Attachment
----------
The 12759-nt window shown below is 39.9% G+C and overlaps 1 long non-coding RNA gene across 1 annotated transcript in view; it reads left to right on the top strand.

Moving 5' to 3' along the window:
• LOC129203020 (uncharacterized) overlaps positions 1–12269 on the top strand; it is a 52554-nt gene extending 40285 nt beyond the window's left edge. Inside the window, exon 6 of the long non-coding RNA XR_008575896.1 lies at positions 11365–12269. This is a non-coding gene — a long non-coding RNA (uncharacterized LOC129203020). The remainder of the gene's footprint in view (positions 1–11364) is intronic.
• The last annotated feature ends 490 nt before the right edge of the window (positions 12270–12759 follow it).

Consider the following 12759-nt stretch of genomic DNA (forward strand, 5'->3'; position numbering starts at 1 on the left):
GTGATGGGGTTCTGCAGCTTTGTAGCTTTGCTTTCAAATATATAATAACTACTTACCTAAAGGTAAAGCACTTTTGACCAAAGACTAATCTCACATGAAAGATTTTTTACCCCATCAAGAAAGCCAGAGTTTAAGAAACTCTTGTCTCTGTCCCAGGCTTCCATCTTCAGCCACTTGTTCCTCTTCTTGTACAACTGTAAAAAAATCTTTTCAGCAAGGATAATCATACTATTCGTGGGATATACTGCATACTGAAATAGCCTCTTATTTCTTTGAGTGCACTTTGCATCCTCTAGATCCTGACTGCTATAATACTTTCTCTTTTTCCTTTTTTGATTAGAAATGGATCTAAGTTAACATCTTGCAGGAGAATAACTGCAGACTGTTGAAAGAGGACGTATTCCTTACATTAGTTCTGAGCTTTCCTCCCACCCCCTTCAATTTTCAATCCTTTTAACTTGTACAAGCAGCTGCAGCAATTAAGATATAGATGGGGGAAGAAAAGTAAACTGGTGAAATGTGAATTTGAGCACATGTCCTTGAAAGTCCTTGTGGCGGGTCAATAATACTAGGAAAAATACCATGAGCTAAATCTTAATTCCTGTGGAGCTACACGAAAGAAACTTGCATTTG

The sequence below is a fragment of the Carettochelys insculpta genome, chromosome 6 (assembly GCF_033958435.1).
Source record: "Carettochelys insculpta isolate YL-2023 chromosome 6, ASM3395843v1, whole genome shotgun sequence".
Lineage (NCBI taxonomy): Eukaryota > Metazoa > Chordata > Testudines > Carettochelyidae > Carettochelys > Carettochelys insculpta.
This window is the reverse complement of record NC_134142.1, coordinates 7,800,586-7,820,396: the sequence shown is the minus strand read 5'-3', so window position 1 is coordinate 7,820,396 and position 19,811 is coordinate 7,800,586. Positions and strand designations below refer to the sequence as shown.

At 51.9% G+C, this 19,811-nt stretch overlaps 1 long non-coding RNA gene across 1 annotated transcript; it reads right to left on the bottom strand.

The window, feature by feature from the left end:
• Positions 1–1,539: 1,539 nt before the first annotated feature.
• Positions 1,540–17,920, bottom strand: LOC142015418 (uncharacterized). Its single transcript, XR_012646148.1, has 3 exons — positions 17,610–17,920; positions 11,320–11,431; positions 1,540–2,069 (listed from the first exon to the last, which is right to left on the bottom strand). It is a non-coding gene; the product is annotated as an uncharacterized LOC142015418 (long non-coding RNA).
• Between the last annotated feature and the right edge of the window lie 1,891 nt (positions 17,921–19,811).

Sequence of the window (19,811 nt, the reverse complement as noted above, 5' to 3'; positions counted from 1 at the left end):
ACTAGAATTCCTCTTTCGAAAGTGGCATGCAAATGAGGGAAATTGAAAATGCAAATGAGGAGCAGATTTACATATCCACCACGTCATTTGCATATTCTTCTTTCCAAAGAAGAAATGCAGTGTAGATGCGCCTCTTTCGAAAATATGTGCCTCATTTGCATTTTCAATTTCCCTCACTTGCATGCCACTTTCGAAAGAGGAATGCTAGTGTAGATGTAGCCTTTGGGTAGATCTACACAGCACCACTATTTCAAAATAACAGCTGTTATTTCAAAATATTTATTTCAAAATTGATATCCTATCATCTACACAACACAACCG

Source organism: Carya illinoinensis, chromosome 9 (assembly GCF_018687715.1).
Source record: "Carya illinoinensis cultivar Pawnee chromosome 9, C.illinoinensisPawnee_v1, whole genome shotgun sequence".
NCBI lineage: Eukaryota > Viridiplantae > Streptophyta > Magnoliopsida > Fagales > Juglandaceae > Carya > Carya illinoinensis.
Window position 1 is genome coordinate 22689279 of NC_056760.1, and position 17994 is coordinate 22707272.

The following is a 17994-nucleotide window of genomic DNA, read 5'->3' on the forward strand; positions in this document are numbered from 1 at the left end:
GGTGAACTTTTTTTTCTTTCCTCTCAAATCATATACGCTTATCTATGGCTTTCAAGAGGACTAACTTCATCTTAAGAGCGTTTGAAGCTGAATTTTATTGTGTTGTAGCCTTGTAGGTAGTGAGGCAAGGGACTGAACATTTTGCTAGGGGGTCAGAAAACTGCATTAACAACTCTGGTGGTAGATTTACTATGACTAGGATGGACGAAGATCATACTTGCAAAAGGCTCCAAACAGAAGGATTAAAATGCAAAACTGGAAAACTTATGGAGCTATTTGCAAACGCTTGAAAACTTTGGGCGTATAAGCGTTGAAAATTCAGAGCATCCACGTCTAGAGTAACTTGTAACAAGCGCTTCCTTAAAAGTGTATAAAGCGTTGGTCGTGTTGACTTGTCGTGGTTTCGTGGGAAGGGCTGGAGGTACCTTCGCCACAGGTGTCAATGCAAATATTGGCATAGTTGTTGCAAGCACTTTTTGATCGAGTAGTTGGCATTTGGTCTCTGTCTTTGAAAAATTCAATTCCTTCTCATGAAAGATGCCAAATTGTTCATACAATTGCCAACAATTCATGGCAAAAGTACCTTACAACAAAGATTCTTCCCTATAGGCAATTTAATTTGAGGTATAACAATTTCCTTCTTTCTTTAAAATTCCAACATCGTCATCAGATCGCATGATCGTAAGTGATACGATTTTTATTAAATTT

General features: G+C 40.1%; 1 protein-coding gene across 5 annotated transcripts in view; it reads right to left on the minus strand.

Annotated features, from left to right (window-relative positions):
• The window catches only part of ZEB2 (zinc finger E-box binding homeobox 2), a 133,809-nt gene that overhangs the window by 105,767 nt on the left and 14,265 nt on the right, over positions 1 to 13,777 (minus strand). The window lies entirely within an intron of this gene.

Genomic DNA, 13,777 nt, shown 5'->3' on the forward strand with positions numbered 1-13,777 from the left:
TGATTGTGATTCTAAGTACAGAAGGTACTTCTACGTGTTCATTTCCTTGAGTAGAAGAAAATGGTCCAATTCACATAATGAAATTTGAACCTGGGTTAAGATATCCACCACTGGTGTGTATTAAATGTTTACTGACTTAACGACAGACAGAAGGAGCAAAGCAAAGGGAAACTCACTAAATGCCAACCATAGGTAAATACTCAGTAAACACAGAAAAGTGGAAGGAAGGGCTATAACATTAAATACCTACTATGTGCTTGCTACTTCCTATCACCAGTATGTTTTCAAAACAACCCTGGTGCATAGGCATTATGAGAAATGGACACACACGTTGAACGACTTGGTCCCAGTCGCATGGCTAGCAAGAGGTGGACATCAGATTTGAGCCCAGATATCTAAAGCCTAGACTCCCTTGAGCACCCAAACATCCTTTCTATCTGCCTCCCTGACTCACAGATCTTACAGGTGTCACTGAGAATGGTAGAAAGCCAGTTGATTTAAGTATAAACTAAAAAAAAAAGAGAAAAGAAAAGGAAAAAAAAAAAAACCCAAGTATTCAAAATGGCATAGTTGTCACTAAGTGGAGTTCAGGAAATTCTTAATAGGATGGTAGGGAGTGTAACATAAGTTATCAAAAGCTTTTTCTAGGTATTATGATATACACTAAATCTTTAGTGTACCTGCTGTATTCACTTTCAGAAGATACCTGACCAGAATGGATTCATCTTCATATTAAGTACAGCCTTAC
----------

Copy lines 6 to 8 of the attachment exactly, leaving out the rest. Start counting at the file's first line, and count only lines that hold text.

GTGATGGGGTTCTGCAGCTTTGTAGCTTTGCTTTCAAATATATAATAACTACTTACCTAAAGGTAAAGCACTTTTGACCAAAGACTAATCTCACATGAAAGATTTTTTACCCCATCAAGAAAGCCAGAGTTTAAGAAACTCTTGTCTCTGTCCCAGGCTTCCATCTTCAGCCACTTGTTCCTCTTCTTGTACAACTGTAAAAAAATCTTTTCAGCAAGGATAATCATACTATTCGTGGGATATACTGCATACTGAAATAGCCTCTTATTTCTTTGAGTGCACTTTGCATCCTCTAGATCCTGACTGCTATAATACTTTCTCTTTTTCCTTTTTTGATTAGAAATGGATCTAAGTTAACATCTTGCAGGAGAATAACTGCAGACTGTTGAAAGAGGACGTATTCCTTACATTAGTTCTGAGCTTTCCTCCCACCCCCTTCAATTTTCAATCCTTTTAACTTGTACAAGCAGCTGCAGCAATTAAGATATAGATGGGGGAAGAAAAGTAAACTGGTGAAATGTGAATTTGAGCACATGTCCTTGAAAGTCCTTGTGGCGGGTCAATAATACTAGGAAAAATACCATGAGCTAAATCTTAATTCCTGTGGAGCTACACGAAAGAAACTTGCATTTG

The sequence below is a fragment of the Carettochelys insculpta genome, chromosome 6 (assembly GCF_033958435.1).
Source record: "Carettochelys insculpta isolate YL-2023 chromosome 6, ASM3395843v1, whole genome shotgun sequence".